The Consumer’s Guide to SMALL BUSINESS INSURANCE
If you own your own business or are a partner in one, you’re probably already familiar with risk. After all, few things in life are riskier than launching and running your own small business. Part of the risk of any small business is the loss of critical tools and property or liability to others, either of which can cause loss of income or even force you to close your doors.
Large companies employ full-time risk managers to keep their risk-taking to a minimum. But chances are that as a small-business operator, you are your company’s risk manager, along with its personnel director, office manager, and possibly the entire staff all rolled into one.
While juggling all the jobs that need to get done to make your firm a smooth-running and profitable operation, you may already be asking yourself, “Who has time to think about insurance?” You do! Keeping risks and losses to a minimum is a cornerstone of business success, especially for small businesses. Take a few minutes now to check your risk factors, find out your insurance needs and learn the many options available to you. And remember choosing the right Trusted Choice® agent is as important as choosing the right insurance.
- I’m just getting my business started. Do I need insurance right away?
- I don’t have any major business assets. Why do I need insurance?
- Is insurance coverage different for different businesses?
- What types of property do I need to insure?
- What types of property insurance should I consider buying?
- How much property insurance do I need to buy?
- Who decides how much my business property is worth?
- What kinds of events does business insurance cover?
- Everybody seems to be suing everybody else these days. What if someone sues my business?
- What about the cars and truck that I have in my business? Is the coverage like what I have on my personal car?
- Will I need to protect my employees in the event they are injured on the job?
- I keep one auto strictly for business. Do I need a separate policy?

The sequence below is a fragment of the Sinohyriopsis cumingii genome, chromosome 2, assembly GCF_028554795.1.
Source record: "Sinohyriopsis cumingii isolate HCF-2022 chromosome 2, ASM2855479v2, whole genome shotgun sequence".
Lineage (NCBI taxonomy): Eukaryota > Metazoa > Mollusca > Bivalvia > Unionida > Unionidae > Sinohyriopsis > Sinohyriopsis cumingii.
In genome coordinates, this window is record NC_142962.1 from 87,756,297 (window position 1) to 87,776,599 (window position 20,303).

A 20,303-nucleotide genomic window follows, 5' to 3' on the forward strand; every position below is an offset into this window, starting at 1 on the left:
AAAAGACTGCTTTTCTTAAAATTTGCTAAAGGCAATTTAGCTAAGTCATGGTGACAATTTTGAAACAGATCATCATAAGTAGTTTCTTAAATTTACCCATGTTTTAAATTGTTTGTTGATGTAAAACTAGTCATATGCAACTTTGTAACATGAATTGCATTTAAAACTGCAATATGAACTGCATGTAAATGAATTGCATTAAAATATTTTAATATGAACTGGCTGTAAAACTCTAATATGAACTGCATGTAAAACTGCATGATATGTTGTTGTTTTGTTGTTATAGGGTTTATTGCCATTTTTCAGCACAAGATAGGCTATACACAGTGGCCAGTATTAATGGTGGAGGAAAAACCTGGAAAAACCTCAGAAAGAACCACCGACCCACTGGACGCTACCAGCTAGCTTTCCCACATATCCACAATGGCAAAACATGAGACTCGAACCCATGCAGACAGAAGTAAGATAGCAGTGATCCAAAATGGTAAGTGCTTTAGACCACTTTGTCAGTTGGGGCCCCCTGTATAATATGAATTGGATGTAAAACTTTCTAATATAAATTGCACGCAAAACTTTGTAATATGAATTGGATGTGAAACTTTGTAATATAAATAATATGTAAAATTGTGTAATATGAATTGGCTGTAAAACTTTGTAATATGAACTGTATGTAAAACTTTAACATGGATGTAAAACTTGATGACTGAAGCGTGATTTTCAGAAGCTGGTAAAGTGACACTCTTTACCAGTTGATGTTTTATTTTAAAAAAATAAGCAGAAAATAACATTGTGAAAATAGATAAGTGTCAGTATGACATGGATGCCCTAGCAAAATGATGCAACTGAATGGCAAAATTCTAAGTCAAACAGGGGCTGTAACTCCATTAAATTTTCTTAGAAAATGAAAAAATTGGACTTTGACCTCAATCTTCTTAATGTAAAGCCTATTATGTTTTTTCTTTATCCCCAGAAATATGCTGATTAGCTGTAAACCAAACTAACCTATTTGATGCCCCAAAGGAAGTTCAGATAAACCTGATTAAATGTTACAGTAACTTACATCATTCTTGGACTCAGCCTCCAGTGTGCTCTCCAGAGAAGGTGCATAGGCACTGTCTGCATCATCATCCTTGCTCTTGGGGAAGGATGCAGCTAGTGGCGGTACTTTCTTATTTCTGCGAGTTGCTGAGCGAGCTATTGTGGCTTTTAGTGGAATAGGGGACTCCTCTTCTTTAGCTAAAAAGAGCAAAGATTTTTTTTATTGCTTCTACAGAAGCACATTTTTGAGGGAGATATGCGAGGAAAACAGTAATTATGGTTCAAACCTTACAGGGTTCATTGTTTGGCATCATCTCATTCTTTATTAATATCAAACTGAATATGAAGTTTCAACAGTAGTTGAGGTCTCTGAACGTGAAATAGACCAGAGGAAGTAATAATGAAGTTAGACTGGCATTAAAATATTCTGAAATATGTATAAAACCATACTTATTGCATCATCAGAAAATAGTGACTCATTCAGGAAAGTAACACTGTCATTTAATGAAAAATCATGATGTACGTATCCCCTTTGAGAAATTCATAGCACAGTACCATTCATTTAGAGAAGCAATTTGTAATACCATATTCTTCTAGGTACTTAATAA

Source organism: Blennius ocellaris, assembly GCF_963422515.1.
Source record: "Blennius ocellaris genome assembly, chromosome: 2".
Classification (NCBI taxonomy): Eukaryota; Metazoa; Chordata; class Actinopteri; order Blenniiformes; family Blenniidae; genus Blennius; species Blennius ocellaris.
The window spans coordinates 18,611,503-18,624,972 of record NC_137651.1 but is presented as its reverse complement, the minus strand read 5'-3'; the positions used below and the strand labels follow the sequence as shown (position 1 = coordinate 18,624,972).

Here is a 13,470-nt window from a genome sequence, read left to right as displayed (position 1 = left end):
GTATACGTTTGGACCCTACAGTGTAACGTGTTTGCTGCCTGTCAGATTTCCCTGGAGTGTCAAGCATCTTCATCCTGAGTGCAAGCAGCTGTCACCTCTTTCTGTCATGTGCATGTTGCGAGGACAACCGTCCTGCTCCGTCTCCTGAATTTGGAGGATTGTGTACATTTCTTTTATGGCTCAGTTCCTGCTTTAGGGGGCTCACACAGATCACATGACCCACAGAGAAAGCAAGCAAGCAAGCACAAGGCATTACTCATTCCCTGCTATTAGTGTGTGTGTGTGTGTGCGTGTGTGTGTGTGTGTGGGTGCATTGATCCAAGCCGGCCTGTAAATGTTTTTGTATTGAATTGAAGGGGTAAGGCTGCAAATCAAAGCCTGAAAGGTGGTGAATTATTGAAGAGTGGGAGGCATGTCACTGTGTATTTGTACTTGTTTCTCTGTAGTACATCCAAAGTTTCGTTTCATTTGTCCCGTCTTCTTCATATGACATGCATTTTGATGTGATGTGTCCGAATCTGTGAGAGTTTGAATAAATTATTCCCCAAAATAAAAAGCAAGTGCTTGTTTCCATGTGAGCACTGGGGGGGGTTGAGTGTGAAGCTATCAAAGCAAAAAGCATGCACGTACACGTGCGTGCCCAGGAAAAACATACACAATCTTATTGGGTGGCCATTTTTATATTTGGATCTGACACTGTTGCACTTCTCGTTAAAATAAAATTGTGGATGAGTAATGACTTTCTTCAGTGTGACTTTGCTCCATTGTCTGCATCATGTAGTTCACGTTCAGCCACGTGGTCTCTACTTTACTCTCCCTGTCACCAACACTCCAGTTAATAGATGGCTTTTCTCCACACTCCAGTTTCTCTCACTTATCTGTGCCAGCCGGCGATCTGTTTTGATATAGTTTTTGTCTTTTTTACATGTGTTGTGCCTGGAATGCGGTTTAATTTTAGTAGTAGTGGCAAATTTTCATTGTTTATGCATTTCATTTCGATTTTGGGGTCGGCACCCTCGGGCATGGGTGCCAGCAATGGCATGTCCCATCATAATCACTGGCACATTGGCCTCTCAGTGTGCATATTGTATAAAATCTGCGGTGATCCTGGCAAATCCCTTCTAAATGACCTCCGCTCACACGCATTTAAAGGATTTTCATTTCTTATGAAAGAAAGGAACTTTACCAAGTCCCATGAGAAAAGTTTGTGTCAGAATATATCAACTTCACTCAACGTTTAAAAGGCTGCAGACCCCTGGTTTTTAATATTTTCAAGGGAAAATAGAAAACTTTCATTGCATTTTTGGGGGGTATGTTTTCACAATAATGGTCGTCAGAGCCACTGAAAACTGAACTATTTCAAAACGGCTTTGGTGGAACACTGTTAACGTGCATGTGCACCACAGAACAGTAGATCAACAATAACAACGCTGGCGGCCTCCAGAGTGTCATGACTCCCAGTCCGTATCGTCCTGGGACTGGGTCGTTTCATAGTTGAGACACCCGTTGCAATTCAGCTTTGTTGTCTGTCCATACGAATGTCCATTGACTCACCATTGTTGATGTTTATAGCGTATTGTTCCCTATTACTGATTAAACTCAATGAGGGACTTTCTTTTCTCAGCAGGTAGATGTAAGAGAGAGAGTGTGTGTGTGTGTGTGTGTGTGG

- I just signed a 3-year lease to open my business. Why does my insurance agent want to see my lease?
- My business requires that I store gasoline on the premises. Do I have to have special insurance?
- I run a dry-cleaning business. What happens if fire destroys many of my customers’ clothes that were stored in the building?
- What if the clothes I manufacture are damaged in shipment. Does the shipping company reimburse me or do I put in a claim to my insurance company?
- I work out of my home. Will my homeowners insurance cover my business?
- What is coinsurance all about?
- As a retailer, do I need to worry about product liability?
- Now that my business is established, I think it is time to offer my employees some benefits. What do I need to know?
- Can I do anything to lower my insurance premiums?
- What should I look for in an agent?
Yes, because the chance that you could suffer a loss begins with the first day of business. You can’t get help after the fact. If you suffer a loss and have no insurance or have improper or insufficient coverage, there is very little, if anything, your insurance agent can do to help you. You must be prepared for the risks that are inherent in any business and the losses, sometimes catastrophic, that they can cause. Also, many states and local jurisdictions require that businesses be insured to begin operating. And if you rent space for your business, your landlord probably requires that you be adequately insured as well. Return to Small Business Index
Every business has some property. And, when you think about it, your business is your property. Just like your home and your car, your business needs to be protected from loss, damage and liability. In addition, your business is your source of income, so you need protection from the potential loss of that income.
Generally, there are two types of insurance – property and liability. Property insurance covers damage to or loss of the policyholder’s property. And if somebody sued for damages caused by you or your possessions (other than a vehicle covered by your insurance policy), the cost of the suit – both defending it and settling it if necessary – would be covered by your liability insurance. Return to Small Business Index
It can be. Many small businesses are now insured under package policies that cover the major property and liability exposures as well as loss of income. A common package policy used by many small businesses is called the Businessowners Policy (BOP).
Generally, these package policies provide the small-business owner more complete coverage at a lower price than separate policies for each type of insurance needed. Your agent can help you decide which policy or policies are right for your business. Additional coverage for property, liability or perils or conditions otherwise excluded (e.g., flood protection) can be purchased as endorsements to a standard policy or as a separate policies.
Because businesses vary, it is impossible to have a standard policy to cover all contingencies. Also, some businesses, regardless of their size, do not fit the profile of a standard businessowners policy. For example, restaurants, wholesalers and garages have special exposures that are not met in the standard businessowners policy. The Van Dyk Group can advise you of the best policy (or policies) to protect you and your business. Return to Small Business Index
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(800) 436-1663 for Business Insurance Information.